A CEREMONY held at St James’ Palace yesterday recognised the winners of The Prince’s Trust and TK Maxx & Homesense Awards 2021. The young winners, who have overcome challenges such as homelessness, poor mental health and unemployment with support from The Prince’s Trust, were recognised as part of a virtual Awards broadcast hosted by Ant and Dec earlier in the year.

Today, the winners came together in person for the first time to collect their trophies from the youth charity’s Founder and President HRH The Prince of Wales. Among the 130 guests were a number of charity’s celebrity supporters, including Richard E. Grant, Hugh Dennis, Adam Pearson, Kate Garraway and Colin Salmon.

In an intimate celebration, The Prince shared a message of congratulations with each of this year’s Prince’s Trust and TK Maxx & Homesense Award winners, as he recognised their achievements, particularly in light of the considerable challenges young people have faced during the pandemic.

Ten award winners were recognised by the youth charity, and among them was Cleo Johnson, 21, from Cardiff, winner of the HSBC Breakthrough Award.

“I had been in the care system since I was nine months old, and before coming to The Trust I was living in a hostel, I had just dropped out of college and my mental health was in a really bad place.”

After dropping out of college, Cleo’s relationship with her support workers began to deteriorate and her behaviour towards them at the hostel was becoming increasingly disruptive.

Cleo said, “I felt defeated, bored, lost, and I had absolutely no motivation. I didn’t want to leave the house, and I’d spend days at a time in my room without leaving. The hostel became a very negative place for me.”

Cleo was striving to improve and learn some important life skills to be able to live independently and move out of the hostel. She was introduced to The Prince’s Trust by a youth worker in February 2020, where she initially took part in a Get Started with Cooking programme, before joining the Explore programme to further her development.

“I was so nervous on the first day that I begged my support worker to take me home! She encouraged me to stick it out, and I am so glad she did now!”

By the summer of last year, just a few months after signing up to The Prince’s Trust, Cleo had achieved two huge goals. She managed to secure her own flat and returned to college.

“I realised that I wanted to learn how to help others and lean on some of my own life experience, so now in my second year I am studying Health and Social Care at college. Young people shouldn’t be ashamed to be in care, and it certainly doesn’t mean you can’t or won’t go far in life. I’ve been knocked down loads and I still have bad days, but now I have a fire in my belly to use my story to make a real difference.”

Cleo Johnson

After being presented with the HSBC UK Breakthrough Award, Cleo said: “Being a care leaver doesn’t define who you are, it just means you’ve more of a story to tell. Winning this award has been a massive boost to my confidence, and I can’t thank The Prince’s Trust enough for believing in me.”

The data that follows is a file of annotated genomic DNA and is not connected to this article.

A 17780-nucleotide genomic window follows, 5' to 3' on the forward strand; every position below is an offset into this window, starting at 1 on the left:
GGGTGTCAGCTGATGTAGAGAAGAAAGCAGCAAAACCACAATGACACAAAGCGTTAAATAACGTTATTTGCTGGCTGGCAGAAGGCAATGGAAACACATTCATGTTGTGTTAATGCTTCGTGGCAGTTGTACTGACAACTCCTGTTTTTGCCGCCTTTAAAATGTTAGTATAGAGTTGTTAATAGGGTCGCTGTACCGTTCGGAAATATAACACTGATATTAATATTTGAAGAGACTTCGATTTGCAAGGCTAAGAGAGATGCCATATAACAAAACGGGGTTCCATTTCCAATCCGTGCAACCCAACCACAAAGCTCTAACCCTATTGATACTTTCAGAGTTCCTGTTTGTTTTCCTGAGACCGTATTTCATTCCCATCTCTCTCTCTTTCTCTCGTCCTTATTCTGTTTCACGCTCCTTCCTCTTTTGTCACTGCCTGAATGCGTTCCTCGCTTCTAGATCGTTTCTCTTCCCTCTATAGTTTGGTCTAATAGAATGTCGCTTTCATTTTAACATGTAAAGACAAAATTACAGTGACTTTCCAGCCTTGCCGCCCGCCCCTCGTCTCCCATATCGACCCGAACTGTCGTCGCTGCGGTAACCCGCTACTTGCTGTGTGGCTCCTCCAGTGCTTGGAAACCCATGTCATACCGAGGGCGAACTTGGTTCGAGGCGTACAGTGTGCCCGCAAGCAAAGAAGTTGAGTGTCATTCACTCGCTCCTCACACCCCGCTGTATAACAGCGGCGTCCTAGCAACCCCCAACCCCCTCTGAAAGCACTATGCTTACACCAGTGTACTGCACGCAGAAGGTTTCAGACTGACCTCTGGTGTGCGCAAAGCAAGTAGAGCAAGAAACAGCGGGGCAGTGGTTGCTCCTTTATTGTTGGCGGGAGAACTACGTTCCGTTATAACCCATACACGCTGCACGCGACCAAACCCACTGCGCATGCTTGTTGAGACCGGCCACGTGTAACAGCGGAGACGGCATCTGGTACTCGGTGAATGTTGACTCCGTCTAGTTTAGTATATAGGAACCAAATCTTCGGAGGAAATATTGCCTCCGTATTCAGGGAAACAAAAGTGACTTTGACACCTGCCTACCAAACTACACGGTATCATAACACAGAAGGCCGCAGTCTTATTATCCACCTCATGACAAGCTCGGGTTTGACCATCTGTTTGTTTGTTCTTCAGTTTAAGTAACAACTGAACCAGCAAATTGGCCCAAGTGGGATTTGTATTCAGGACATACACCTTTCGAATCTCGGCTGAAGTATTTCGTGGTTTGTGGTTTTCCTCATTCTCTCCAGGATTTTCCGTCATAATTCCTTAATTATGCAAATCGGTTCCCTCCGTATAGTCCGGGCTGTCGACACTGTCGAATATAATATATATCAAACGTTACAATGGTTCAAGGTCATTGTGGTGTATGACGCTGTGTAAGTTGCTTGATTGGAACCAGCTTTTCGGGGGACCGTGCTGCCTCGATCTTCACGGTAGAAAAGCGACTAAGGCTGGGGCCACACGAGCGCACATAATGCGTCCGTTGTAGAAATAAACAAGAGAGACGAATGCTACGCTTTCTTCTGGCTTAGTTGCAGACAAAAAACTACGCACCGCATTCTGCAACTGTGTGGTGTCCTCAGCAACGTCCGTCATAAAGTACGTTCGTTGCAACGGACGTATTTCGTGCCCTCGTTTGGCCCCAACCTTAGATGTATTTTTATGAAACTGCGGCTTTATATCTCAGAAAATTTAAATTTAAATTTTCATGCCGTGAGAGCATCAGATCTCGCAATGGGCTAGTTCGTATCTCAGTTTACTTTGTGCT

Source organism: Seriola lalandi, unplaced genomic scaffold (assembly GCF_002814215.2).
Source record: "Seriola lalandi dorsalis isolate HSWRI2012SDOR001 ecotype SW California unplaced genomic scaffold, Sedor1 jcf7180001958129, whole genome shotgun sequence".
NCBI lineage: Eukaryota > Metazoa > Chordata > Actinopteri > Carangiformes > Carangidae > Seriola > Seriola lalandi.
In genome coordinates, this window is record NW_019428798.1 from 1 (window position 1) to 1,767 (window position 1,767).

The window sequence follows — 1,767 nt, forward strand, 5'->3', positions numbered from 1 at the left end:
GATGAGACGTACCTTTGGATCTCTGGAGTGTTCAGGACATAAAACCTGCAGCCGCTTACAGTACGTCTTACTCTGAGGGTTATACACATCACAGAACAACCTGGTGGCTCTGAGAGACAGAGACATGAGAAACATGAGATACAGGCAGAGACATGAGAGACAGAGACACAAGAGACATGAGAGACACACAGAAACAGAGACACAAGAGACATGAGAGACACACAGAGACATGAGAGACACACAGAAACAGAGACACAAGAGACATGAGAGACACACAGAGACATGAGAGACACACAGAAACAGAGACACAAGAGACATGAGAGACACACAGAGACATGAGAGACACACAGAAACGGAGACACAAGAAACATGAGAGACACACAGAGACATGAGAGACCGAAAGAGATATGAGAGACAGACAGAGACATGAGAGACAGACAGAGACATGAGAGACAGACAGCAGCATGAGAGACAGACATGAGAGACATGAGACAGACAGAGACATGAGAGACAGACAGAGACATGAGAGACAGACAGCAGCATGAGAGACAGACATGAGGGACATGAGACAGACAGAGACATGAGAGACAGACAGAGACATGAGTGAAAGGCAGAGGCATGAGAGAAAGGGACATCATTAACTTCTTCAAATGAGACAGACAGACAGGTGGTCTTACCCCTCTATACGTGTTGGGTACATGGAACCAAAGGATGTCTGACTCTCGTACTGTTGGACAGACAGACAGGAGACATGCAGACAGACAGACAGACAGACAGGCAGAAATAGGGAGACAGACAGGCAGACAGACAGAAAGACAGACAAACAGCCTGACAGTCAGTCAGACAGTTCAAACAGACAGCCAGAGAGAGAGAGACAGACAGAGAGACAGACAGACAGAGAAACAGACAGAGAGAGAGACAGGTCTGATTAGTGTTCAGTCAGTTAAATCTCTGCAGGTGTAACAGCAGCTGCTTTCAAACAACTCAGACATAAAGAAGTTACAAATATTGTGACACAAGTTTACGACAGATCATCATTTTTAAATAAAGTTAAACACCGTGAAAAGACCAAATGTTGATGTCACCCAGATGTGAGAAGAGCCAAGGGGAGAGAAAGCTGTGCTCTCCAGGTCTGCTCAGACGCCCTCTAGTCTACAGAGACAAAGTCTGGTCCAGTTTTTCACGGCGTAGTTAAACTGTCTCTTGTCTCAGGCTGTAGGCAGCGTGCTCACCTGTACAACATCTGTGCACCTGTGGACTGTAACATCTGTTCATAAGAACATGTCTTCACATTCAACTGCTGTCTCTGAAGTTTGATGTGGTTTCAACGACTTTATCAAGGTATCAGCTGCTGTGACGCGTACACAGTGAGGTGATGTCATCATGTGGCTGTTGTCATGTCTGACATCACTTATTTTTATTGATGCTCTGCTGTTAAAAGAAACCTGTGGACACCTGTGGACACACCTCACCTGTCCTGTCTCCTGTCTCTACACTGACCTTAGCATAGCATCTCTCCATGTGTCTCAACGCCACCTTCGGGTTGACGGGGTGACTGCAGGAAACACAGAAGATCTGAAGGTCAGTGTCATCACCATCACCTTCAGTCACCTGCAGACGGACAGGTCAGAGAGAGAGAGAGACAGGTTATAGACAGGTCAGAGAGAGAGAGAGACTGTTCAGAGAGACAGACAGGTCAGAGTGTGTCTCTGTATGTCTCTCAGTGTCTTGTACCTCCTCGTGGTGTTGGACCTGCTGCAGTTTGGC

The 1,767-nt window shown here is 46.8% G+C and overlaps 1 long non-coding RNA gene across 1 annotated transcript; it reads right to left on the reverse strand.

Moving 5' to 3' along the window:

Gaby Roslin, met Cleo for the first time at the event, “Cleo sets an amazing example to young people across the UK. Her determination to transform her life is truly inspirational, and I am delighted that she won the HSBC Breakthrough Award and have loved meeting her in person today!”

Among other winners was Cordell Jeffers, the Watches of Switzerland Group Young Change Maker winner and motivational speaker, who struggled with his education growing up and was kicked out of school before gaining his qualifications. He now uses his experiences to reach out to connect with other young people who are experiencing similar challenges.

Actor and supporter of The Trust Colin Salmon met Cordell at the event and said: “As a young person who has gone on to help so many young people across the world, Cordell is not only an inspiration to them, but to us all.  An entrepreneur, mentor and young leader in his own right leaving his footprint not only in his local community but beyond – this award was so well deserved, and it was amazing to hear from his today!”

The Trust’s international work was also recognised during the Awards. The Aga Khan Foundation Global Award went to Ekalale Susan from Kenya who set up a grocery business which enables her to support her family and pay for her and her siblings’ education.

Youth charity The Prince’s Trust gives young people the skills and confidence to get their lives on track and has continued to help disadvantaged and unemployed young people throughout the pandemic. Three in four young people helped by The Prince’s Trust move into work, training or education. The charity has helped more than one million young people since 1976.

TK Maxx and Homesense have been a partner of The Prince’s Trust since 2013 and are one of The Trust’s largest delivery partners of the Get into Retail programme. This is a two to six week course that develops young people’s skills in the retail sector and supports them into positive outcomes.